As an ever increasing number of people seek help with alcohol and drug addiction, a payment loophole is preventing many of those patients from getting timely treatment. That’s in part because Medicaid does not reimburse private providers who treat their patients for addiction, unless they are also diagnosed with a mental illness.
But not every patient who abuses alcohol or drugs is mentally ill.
Two years ago, Vermont’s House Committee on Health Care became the first legislative panel in the country to approve a tax on sugar-sweetened beverages. The vote triggered a massive response from the beverage industry, which poured more than $600,000 into advertising and lobbying aimed at killing the measure.
“We really got outspent, big time,” says Tina Zuk, director of government relations for the American Heart Association. “I think we got outspent 80-to-1.”
Vermont ranks second in the country in child well being. That’s according to the most-recent Kids Count Data Book, which is published annually by the Annie E. Casey Foundation. The state is among the top 10 in all four of the ranked categories – economic well-being, education, health, and family and community.
Voices for Vermont’s Children Research Associate Sarah Teel and Marianne Miller, Head Start and Early Head Start director for Capstone Community Action Council, discuss the report’s findings and look at areas of well-being that still have children’s advocates concerned.
What might start out as simple collecting or the inability to throw something out, can eventually lead to overloading a home or apartment with stacks of unwanted junk. And that can eventually result in isolation, unsafe conditions and even squalor.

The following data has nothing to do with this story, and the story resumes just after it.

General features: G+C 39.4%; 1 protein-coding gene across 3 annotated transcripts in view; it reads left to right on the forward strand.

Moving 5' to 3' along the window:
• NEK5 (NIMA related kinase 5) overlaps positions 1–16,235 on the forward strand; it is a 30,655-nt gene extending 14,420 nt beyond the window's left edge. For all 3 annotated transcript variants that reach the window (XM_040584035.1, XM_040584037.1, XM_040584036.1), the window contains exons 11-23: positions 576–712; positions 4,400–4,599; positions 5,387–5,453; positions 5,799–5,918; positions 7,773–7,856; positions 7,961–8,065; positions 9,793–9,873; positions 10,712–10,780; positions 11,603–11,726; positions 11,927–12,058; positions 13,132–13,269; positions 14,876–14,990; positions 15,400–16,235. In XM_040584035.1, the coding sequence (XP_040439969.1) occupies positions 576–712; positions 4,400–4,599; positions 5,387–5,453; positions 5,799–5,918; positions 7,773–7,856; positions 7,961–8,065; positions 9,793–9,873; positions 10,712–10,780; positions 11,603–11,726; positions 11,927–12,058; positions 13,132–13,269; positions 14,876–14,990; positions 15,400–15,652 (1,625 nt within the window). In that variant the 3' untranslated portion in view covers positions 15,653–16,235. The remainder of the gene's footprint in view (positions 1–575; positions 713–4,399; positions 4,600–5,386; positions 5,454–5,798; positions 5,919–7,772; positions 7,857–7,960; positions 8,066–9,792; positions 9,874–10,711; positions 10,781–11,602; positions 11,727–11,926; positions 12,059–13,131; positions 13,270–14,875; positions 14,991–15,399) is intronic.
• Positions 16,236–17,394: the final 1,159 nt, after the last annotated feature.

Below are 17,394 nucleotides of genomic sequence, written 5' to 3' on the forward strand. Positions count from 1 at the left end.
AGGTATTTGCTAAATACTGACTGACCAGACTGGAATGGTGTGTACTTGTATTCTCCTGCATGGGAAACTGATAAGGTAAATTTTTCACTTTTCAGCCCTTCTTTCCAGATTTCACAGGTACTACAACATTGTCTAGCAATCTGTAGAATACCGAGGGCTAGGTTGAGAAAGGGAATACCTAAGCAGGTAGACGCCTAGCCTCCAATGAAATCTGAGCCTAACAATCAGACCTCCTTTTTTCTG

The state Health Department is reporting an increase in whooping cough cases in Windham County.
The department has alerted health care providers in the area that the number of confirmed cases of whooping cough, also known as pertussis, rose to 11 in June. Ten were among children age 3 to 17, while one was an adult. The cases occurred as schools were closing or after they had closed for the summer.
So far in July, the department says there are five more suspected cases. All but one of the confirmed and suspected cases are from Brattleboro.
The Veterans Hospital in White River Junction is trying out new programs designed to relieve pain without strong medications. VA doctors are now prescribing acupuncture, yoga and aquatic therapy as alternatives.
Acupuncture has not yet been fully integrated into the hospital’s menu of treatment options, but for about six months now, Dr. Freda Dreher has been inserting sterile needles not much thicker than a human hair into a few people looking for pain relief.
Teen alcohol use has long been a concern for public health officials. But now researchers at University of Vermont have zeroed in on one aspect of teen drinking: how to predict which teens will become problem drinkers as they get older.
We talk with UVM psychiatry professor Hugh Garavan, who co-authored a new study published in the journal Nature, that shows how a variety of factors combine to predict binge drinking in 16 year olds with 70 percent accuracy.
In a few weeks bikers, walkers, rowers, golfers and hikers will flex their collective muscles for a good cause in the Upper Valley. The Prouty is a fundraiser for cancer research that generates money by asking donors to sponsor athletes.
Some of the most senior participants are currently training--on walkers.